WARWICK, R.I. (WPRI) — A Westerly man was sentenced to 40 years in prison Wednesday after pleading no contest to a second-degree murder charge in a decades-old case.
David Roscoe, 62, was charged with the 1990 murder and sexual assault of 85-year-old Germaine Mouchon after DNA evidence linked him to the crime in 2015.
Mouchon’s grandson, Richard, brought the case to West Warwick police detectives that year after discovering his grandmother’s birth certificate listed her manner of death as “homicide.” Her murder case had gone cold but new DNA technology enabled investigators to match a semen sample to Roscoe, a convicted child molester, 25 years later.
Roscoe was convicted of the crime and sentenced to life in prison in 2017, but the Supreme Court overturned his conviction in January, ruling that Roscoe’s constitutional rights had been violated when a detective testified about statements made by Mouchon’s son and two of her friends shortly after her death.
On Wednesday, Roscoe took a plea deal, pleading no contest to an amended second-degree murder charge. A sexual assault charge was dropped by the state in exchange for his plea. The judge sentenced Roscoe to 40 years behind bars with 20 years to serve and 20 years suspended. He’ll receive credit for the time he’s spent in prison since his arrest in November 2015.
In court on Wednesday, Roscoe apologized to members of Mouchon’s family.
“I am sorry for your loss,” he said. “I wish that I could change a lot of mistakes that I made back then. I hope that this brings some closure for the family. Again, I am truly sorry.”
Mouchon’s grandson also addressed the court, saying the years-long experience of getting justice for his grandmother was emotionally draining. Richard Mouchon called the Supreme Court’s decision to overturn Roscoe’s conviction earlier this year “irresponsible.”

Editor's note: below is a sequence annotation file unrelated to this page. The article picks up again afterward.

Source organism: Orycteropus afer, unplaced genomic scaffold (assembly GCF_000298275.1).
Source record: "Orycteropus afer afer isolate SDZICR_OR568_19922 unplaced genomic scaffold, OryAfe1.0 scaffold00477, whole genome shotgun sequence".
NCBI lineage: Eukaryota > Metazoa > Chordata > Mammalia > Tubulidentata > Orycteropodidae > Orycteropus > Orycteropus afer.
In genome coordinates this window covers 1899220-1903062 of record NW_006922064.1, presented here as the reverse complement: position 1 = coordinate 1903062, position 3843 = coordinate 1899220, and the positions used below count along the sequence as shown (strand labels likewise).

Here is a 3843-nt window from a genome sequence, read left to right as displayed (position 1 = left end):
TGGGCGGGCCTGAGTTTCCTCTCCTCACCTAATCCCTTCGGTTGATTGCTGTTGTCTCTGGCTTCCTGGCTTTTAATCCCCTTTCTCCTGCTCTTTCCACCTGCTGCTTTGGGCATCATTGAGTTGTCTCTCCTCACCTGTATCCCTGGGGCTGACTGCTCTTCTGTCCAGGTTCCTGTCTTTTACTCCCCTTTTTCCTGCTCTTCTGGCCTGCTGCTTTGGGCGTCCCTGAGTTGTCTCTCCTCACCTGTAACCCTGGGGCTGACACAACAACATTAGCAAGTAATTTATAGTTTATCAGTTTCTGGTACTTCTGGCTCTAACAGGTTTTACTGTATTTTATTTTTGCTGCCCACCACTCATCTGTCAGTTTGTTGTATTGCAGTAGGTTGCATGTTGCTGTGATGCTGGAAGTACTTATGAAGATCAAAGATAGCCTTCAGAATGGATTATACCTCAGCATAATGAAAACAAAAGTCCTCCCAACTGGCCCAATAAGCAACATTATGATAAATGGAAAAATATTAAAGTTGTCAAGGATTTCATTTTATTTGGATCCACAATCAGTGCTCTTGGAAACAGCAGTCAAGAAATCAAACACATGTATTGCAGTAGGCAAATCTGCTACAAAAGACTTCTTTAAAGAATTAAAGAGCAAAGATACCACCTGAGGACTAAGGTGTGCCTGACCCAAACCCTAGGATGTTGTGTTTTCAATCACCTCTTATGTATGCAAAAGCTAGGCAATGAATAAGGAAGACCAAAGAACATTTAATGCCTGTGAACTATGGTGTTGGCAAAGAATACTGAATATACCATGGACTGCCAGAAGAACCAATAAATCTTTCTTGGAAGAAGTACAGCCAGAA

“The unexpected twists and turns of watching a 25-year-old cold case unfold, having to testify and listen to the testimony of others describing our grandmother and all the graphic, scientific analysis that comes with rape and murder, it is incredible that we have to say the words ‘rape and murder’ in connection with our proud loving grandmother,” he said.
Mouchon called Roscoe a “horrible man” and “extremely dangerous.”
“We will never say his name out loud because he does not deserve recognition in any form,” he said.
West Warwick Police Sgt. Thomas Nye had been working on Germaine Mouchon’s case since her family brought investigators her death certificate back in 2015.
“I’m glad that we were able to come to the conclusion we came to today,” Nye said outside Kent County Superior Court. “I’m satisfied that the family was able to hear him say that he was guilty of it.”
Nye said he wasn’t sure what to make of Roscoe’s apology, speculating that “it was more for him” than it was for Mouchon’s family.
Nye said he’s hopeful that evolving DNA technology will continue to bring closure to families and cases like Mouchon’s. He credits the work of detectives nearly 30 years ago for ultimately bringing Roscoe to justice.
“Their work back in 1990 was absolutely amazing and they left no stones unturned, other than the DNA, which we now have the technology,” he said. “That’s what made this all come together.”